Colorado’s Lauren Boebert clinches House reelection for Republicans as Frisch concedes in tight race

DENVER — Democrat Adam Frisch conceded the election to Republican Rep. Lauren Boebert, saying the state’s computerized recount is unlikely to alter the end result in a race separated by fewer than 600 votes.

“I just got off the phone with Representative Boebert,” Mr. Frisch mentioned in a Friday video put up on Facebook. “I called her to formally concede this election. Please know that in the coming weeks, I will pause to reflect on this race, how I can continue to work for the people of western and southern Colorado and of this great nation.”

His choice to concede got here hours after the first-term congresswoman declared victory, citing figures launched Thursday by the Colorado secretary of state’s office that confirmed her forward by 551 votes.

“We’re about 550 votes ahead right now, and just a county or two left to report,” mentioned Ms. Boebert in a Friday interview on KDVR, a Denver TV station. “And you’re absolutely right: This is a very close race here in Colorado, and when that happens, we’re heading into an automatic recount, but that isn’t going to affect the outcome.”

She mentioned the “last recount in Colorado was for a statewide office, and it changed the vote by only 13 votes. And again, that’s statewide.”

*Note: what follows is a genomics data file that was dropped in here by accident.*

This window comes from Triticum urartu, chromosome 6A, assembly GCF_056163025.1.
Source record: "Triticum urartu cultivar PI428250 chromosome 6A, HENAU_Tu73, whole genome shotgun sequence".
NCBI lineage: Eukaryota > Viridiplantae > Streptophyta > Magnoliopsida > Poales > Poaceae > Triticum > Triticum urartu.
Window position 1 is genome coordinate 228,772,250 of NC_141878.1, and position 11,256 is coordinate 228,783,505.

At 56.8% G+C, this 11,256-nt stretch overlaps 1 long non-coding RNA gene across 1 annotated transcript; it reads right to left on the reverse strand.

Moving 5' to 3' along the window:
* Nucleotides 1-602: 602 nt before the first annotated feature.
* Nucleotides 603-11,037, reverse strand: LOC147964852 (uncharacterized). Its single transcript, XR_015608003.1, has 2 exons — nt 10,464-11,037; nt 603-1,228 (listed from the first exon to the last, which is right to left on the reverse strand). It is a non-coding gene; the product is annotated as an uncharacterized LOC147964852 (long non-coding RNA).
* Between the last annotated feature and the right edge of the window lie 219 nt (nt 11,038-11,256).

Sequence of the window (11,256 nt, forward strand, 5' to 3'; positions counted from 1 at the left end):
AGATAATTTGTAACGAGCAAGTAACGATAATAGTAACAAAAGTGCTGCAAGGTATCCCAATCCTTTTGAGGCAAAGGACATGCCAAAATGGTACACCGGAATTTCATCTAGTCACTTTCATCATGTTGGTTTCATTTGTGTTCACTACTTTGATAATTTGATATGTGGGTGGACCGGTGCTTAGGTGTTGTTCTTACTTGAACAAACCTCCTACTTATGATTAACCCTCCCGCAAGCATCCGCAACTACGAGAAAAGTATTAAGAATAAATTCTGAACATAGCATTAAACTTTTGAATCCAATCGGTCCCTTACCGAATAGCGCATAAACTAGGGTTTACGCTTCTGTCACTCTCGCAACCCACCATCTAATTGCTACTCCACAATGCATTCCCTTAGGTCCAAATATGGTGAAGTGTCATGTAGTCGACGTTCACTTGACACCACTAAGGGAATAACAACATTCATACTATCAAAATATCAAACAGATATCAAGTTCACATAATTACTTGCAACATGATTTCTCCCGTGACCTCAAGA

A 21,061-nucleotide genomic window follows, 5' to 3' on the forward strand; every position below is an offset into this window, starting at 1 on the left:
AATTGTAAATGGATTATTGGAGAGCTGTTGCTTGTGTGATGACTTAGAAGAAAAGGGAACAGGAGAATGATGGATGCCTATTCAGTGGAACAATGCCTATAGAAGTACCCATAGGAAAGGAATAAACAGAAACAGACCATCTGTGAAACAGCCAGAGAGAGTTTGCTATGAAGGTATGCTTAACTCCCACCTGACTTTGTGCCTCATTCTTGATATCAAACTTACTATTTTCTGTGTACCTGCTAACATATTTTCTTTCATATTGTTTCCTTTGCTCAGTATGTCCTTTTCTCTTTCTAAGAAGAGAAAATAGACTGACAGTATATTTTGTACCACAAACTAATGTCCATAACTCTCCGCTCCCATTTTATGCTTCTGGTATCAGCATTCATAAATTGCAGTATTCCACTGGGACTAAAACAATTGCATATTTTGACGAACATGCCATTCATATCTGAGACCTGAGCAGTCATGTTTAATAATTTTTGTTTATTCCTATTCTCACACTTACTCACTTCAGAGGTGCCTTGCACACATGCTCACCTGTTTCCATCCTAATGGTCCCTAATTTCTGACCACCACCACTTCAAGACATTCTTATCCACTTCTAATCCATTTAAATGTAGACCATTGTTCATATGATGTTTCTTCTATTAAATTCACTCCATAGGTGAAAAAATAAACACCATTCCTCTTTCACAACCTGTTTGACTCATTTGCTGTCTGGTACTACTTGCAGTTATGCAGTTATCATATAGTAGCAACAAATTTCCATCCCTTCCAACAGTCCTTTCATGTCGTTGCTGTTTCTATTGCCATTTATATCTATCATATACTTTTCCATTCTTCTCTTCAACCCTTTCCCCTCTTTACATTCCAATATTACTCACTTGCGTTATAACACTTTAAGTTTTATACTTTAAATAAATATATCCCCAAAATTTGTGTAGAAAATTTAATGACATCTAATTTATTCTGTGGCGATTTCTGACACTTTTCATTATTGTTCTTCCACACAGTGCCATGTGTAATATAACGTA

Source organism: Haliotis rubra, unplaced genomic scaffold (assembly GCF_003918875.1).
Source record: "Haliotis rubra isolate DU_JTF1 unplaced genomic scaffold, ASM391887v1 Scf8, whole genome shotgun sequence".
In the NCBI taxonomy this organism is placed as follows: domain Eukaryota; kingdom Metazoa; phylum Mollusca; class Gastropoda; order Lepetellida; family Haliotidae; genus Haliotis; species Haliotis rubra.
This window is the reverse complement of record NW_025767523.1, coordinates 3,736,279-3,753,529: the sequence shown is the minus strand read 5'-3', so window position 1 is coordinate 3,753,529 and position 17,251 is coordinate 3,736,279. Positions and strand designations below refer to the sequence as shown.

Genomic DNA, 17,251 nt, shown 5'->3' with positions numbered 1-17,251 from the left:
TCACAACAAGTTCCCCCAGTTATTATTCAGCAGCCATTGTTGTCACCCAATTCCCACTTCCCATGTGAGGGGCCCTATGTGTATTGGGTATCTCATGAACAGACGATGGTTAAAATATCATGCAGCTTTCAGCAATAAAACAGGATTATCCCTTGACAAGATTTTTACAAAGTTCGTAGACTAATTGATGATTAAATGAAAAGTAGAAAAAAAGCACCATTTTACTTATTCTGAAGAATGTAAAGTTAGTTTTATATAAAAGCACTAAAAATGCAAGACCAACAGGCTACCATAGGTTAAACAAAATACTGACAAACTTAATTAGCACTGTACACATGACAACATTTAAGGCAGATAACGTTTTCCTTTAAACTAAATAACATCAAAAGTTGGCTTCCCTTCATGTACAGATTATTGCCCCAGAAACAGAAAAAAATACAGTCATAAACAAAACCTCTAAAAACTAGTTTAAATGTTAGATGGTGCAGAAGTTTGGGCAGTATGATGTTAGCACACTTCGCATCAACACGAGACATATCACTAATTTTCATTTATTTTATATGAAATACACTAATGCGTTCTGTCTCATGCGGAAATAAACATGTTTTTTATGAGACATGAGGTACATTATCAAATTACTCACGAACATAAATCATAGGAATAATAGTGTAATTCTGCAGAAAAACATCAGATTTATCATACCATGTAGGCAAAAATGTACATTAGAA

The secretary of state’s office was anticipated to declare a recount after the ultimate tally Friday afternoon. Colorado election legislation requires a recount in races separated by lower than 0.5% of the vote.

Mr. Frisch, a former Aspen councilman, mounted a stronger-than-expected problem in the closely Republican rural third Congressional District, which encompasses many of the state’s western and southern counties.

He pressured he has not requested a recount and discouraged his supporters from sending checks to any group elevating money on behalf of the recount.

“We believe in the integrity of the elections in our great state of Colorado and are supportive of this recount to ensure continued faith in the security of our elections,” Mr. Frisch mentioned. “However, the likelihood of this recount changing more than a handful of votes is very small, very, very small.”

He added it “would be disingenuous and unethical for us or any other group, any other group, to continue to raise false hope and encourage fundraising for a recount.”

Mr. Frisch ran as a average and criticized the fiery Boebert for what he known as her “angertainment” method to politics.

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